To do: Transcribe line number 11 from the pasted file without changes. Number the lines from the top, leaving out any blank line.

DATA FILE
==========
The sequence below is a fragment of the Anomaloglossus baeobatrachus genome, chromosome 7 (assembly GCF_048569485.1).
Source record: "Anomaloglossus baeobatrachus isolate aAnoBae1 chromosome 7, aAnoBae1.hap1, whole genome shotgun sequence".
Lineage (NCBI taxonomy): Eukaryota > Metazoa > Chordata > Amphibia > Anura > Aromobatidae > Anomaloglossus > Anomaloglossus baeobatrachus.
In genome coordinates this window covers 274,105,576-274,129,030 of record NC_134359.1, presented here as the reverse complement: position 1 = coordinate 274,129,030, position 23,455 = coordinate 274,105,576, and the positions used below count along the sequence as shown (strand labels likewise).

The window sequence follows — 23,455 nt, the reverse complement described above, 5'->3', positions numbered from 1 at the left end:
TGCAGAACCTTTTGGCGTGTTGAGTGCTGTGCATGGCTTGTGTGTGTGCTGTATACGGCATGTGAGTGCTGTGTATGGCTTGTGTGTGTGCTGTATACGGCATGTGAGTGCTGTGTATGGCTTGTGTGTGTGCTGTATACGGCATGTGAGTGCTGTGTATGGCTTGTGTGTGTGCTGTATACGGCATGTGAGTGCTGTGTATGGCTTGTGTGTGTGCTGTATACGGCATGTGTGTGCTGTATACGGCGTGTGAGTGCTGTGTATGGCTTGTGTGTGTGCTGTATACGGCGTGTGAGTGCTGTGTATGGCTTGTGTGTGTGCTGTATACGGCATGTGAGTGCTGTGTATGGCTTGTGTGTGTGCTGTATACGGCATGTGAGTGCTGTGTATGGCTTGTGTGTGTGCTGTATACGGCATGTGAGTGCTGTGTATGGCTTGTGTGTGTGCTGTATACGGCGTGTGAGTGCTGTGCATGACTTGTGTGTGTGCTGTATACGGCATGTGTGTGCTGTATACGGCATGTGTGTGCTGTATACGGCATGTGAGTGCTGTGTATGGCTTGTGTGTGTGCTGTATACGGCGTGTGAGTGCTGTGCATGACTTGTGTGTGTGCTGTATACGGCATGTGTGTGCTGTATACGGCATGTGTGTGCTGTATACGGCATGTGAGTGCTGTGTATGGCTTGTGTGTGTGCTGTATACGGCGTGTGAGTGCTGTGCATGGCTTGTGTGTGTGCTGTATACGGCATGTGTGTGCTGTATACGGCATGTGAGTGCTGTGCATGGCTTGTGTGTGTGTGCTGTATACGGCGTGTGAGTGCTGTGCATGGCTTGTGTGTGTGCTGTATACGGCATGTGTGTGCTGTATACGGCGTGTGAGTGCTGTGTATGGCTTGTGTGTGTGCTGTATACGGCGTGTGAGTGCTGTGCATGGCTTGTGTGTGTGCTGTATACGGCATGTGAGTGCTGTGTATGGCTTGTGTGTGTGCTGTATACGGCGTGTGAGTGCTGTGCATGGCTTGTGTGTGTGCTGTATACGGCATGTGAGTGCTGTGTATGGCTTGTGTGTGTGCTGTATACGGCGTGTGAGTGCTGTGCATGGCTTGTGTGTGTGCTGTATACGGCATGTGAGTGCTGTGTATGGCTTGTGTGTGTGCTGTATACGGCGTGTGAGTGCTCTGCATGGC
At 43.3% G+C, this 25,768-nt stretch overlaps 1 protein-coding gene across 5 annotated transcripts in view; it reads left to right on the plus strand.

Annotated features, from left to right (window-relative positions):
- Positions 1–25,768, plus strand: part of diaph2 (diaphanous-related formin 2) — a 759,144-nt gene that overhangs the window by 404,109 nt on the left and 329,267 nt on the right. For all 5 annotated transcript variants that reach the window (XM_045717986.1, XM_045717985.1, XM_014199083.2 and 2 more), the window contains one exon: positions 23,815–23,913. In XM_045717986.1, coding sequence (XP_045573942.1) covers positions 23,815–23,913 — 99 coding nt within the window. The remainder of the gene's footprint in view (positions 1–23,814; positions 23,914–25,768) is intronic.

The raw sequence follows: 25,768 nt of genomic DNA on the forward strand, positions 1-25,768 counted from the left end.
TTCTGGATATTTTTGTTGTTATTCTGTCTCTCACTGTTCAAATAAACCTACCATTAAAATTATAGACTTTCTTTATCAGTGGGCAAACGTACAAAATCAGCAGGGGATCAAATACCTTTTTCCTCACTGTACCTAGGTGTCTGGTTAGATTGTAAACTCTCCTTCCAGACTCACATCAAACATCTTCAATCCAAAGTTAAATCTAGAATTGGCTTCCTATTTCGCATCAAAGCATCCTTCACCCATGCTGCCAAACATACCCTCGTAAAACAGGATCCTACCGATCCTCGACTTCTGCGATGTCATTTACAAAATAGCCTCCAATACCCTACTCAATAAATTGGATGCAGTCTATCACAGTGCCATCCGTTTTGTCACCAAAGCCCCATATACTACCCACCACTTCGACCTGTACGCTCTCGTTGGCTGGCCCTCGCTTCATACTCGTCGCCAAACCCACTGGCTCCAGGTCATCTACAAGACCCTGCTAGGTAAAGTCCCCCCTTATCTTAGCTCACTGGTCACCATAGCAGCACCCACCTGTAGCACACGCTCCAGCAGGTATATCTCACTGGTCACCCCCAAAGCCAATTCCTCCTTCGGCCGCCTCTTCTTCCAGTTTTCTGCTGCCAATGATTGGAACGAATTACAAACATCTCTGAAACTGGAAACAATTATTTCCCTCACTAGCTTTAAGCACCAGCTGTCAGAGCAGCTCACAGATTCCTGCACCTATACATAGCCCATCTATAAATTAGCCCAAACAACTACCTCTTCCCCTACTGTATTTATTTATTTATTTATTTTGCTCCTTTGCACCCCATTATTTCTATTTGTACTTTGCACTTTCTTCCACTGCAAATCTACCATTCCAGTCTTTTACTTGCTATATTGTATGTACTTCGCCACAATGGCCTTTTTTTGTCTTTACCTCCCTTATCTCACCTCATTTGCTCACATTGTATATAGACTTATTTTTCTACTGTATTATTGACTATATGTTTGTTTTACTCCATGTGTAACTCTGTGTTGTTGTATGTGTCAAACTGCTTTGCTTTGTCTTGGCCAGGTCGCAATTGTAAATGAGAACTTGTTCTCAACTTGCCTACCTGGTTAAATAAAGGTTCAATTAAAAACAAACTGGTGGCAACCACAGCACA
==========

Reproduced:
TTCTGGATATTTTTGTTGTTATTCTGTCTCTCACTGTTCAAATAAACCTACCATTAAAATTATAGACTTTCTTTATCAGTGGGCAAACGTACAAAATCAGCAGGGGATCAAATACCTTTTTCCTCACTGTACCTAGGTGTCTGGTTAGATTGTAAACTCTCCTTCCAGACTCACATCAAACATCTTCAATCCAAAGTTAAATCTAGAATTGGCTTCCTATTTCGCATCAAAGCATCCTTCACCCATGCTGCCAAACATACCCTCGTAAAACAGGATCCTACCGATCCTCGACTTCTGCGATGTCATTTACAAAATAGCCTCCAATACCCTACTCAATAAATTGGATGCAGTCTATCACAGTGCCATCCGTTTTGTCACCAAAGCCCCATATACTACCCACCACTTCGACCTGTACGCTCTCGTTGGCTGGCCCTCGCTTCATACTCGTCGCCAAACCCACTGGCTCCAGGTCATCTACAAGACCCTGCTAGGTAAAGTCCCCCCTTATCTTAGCTCACTGGTCACCATAGCAGCACCCACCTGTAGCACACGCTCCAGCAGGTATATCTCACTGGTCACCCCCAAAGCCAATTCCTCCTTCGGCCGCCTCTTCTTCCAGTTTTCTGCTGCCAATGATTGGAACGAATTACAAACATCTCTGAAACTGGAAACAATTATTTCCCTCACTAGCTTTAAGCACCAGCTGTCAGAGCAGCTCACAGATTCCTGCACCTATACATAGCCCATCTATAAATTAGCCCAAACAACTACCTCTTCCCCTACTGTATTTATTTATTTATTTATTTTGCTCCTTTGCACCCCATTATTTCTATTTGTACTTTGCACTTTCTTCCACTGCAAATCTACCATTCCAGTCTTTTACTTGCTATATTGTATGTACTTCGCCACAATGGCCTTTTTTTGTCTTTACCTCCCTTATCTCACCTCATTTGCTCACATTGTATATAGACTTATTTTTCTACTGTATTATTGACTATATGTTTGTTTTACTCCATGTGTAACTCTGTGTTGTTGTATGTGTCAAACTGCTTTGCTTTGTCTTGGCCAGGTCGCAATTGTAAATGAGAACTTGTTCTCAACTTGCCTACCTGGTTAAATAAAGGTTCAATTAAAAACAAACTGGTGGCAACCACAGCACA